‘Davos Man’ is an angry and powerful look at economic inequality

You may never have heard the name “Davos Man”, but you know who he is.

The term was coined by the late political scientist Samuel Huntington to refer to a subset of affluent attendees at the annual meeting of the World Economic Forum in the Swiss city of Davos – postponed from its January date this year due to the coronavirus pandemic. COVID-19.

In his new book, Peter S. Goodman describes these people as “those who have been so enriched by globalization and so native to its workings that they were effectively stateless, their interests and wealth crossing borders, their properties and their yachts scattered across continents, their arsenal of lobbyists and accountants straddling jurisdictions, eliminating loyalty to any one nation.”

Goodman, who writes on economics for The New York Times, don’t like Davos Man. At all. And his new book does a great job of explaining why — it’s an angry and powerful look at the economic inequalities that have been exposed by the COVID-19 pandemic.

Goodman’s book focuses on five men from Davos. There’s Marc Benioff, the founder and CEO of tech company Salesforce, and a proponent of so-called “stakeholder capitalism,” a supposedly kinder, softer brand of capitalism that claims to care about more than just people. profits. “They’d rather the polar bears not succumb to heat stroke and the homeless be housed somewhere,” Goodman says, with barely concealed skepticism.

And then there’s Jeff Bezos, the founder of Amazon and one of the world’s most famous multi-billionaires. Bezos’ business exists, writes Goodman, because of several factors, including “accumulating monopoly power and applying it to crush competitors; relentlessly squeezing workers for productivity; and playing with the tax system to avoid give money to the government”.

The first part of Davos Man explains how our economic system – a flawed system, he says – has allowed billionaires to amass their wealth, while part two focuses on how the ultra-rich have used the COVID-19 pandemic to fill even more their coffers: “If the agony of 2020 had demonstrated everything, it was how the wealthy could not only prosper but profit from the suffering of everyone else,” writes Goodman.

One of the ways billionaires profited from the pandemic was through the CARES Act, the bill that expanded unemployment benefits and sent relief checks to millions of Americans. So far so good, writes Goodman, “but as a political price for this aid to the common people, every man in Davos has been invited round the trough.” The law also contained a $170 billion tax cut to benefit property developers, as well as billions of dollars in aid to major corporations, including Boeing.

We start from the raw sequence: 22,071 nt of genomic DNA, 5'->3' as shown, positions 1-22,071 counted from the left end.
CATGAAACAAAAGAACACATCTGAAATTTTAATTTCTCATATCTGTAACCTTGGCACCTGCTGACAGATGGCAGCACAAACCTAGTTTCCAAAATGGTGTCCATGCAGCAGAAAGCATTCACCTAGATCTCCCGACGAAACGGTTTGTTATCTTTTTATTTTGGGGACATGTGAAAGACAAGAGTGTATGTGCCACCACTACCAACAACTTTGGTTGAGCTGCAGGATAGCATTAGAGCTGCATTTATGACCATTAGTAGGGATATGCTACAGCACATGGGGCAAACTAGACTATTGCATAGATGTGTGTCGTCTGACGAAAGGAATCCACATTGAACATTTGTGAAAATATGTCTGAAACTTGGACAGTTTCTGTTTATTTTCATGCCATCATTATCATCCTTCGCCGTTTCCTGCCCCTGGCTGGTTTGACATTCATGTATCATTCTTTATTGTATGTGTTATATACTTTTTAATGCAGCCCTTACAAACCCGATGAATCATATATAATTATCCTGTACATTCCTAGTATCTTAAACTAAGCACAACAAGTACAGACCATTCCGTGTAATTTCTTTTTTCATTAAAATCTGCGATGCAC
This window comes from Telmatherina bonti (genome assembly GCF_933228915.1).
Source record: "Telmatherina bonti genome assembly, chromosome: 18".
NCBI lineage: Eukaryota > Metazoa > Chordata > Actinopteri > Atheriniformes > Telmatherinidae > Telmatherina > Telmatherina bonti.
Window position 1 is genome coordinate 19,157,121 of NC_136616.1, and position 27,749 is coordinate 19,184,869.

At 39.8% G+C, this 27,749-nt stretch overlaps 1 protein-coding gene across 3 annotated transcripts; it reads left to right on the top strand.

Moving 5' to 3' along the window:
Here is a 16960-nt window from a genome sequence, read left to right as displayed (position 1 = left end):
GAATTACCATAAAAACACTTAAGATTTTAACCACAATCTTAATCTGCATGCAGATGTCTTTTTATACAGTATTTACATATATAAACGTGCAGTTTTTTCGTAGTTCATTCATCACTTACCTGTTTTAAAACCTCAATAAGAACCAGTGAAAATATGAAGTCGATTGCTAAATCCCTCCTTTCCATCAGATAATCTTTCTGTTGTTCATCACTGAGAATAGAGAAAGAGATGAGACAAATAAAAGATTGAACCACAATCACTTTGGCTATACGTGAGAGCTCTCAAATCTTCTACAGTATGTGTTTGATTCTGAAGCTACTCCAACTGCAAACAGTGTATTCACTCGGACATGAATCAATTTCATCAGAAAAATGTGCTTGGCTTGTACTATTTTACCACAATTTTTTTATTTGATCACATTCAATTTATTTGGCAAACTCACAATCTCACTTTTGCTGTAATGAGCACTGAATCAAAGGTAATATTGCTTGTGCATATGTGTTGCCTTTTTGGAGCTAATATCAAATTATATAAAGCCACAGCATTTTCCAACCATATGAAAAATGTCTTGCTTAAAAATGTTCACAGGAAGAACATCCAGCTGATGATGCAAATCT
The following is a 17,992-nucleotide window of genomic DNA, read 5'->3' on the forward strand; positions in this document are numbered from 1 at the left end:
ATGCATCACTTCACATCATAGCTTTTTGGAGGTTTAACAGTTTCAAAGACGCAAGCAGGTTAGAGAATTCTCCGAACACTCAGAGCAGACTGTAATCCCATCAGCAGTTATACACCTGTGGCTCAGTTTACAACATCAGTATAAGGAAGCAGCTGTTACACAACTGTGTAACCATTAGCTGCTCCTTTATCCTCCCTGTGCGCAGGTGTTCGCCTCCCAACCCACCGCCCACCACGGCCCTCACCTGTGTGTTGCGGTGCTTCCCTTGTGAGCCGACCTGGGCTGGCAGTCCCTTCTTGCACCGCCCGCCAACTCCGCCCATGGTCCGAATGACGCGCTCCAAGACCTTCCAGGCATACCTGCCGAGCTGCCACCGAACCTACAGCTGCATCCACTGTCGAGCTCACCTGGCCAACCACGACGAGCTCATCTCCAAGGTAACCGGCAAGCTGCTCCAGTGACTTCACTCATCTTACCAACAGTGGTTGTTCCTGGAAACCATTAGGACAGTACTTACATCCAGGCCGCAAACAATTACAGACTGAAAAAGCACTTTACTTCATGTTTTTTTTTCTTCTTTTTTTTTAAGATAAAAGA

This money, the advocates of unfettered capitalism will argue, would ultimately benefit more than the top executives of corporations. This claim is what Goodman calls “the cosmic lie: the seductive but patently false idea that lowering taxes and deregulating markets will not only produce additional wealth for the wealthy, but will also benefit the fortunate masses – something that has, in reality, happened zero times.”

It goes without saying, perhaps, that Davos Man is a very angry book. Goodman calls Davos Man a “hard-hitting predator” who gained his wealth “by twisting the workings of democracy” and “used the mechanics of democracy to sabotage democratic ideals.” His descriptions of the rich and their enablers are dripping with scorn: Former Treasury Secretary Steven Mnuchin “looked like a comic strip version of a rich man, his perpetual smirk conjuring up images of silk pajamas,” and he compares Bezos to “a Louis XVI of modern times”. holed up inside the palace.”

Anger, no matter how well placed, can prove exhausting for readers, but Goodman is careful not to overplay his hand. He embellishes the book with occasional humor: when Mnuchin was forced to address the issue of big business taking over small business loans, the secretary “adopted the air of someone offended at finding out the game in Casablanca”. And Bezos, summoned to a Capitol hearing in 2020, “had sought to avoid the committee like a man delaying a visit to the urologist.”

Above all, Goodman does not succumb to despair. While he seems bearish on the chances of President Biden enacting meaningful financial reforms, he seems somewhat optimistic about the long-term chances of a basic income, job guarantees and taxes on wealth, while allowing “the reduction of economic inequalities [is] extremely difficult as a political goal.” (This is one of the book’s few innuendos.)

Davos Man isn’t likely to change the minds of the most hardcore defenders of our current economic system, but there isn’t much that will, and that doesn’t seem to be Goodman’s goal, anyway – his book is aimed at lay readers who might not be familiar with just how wide the wealth gap has grown and continues to grow. It’s a powerful and fiery book, and it just might be essential.

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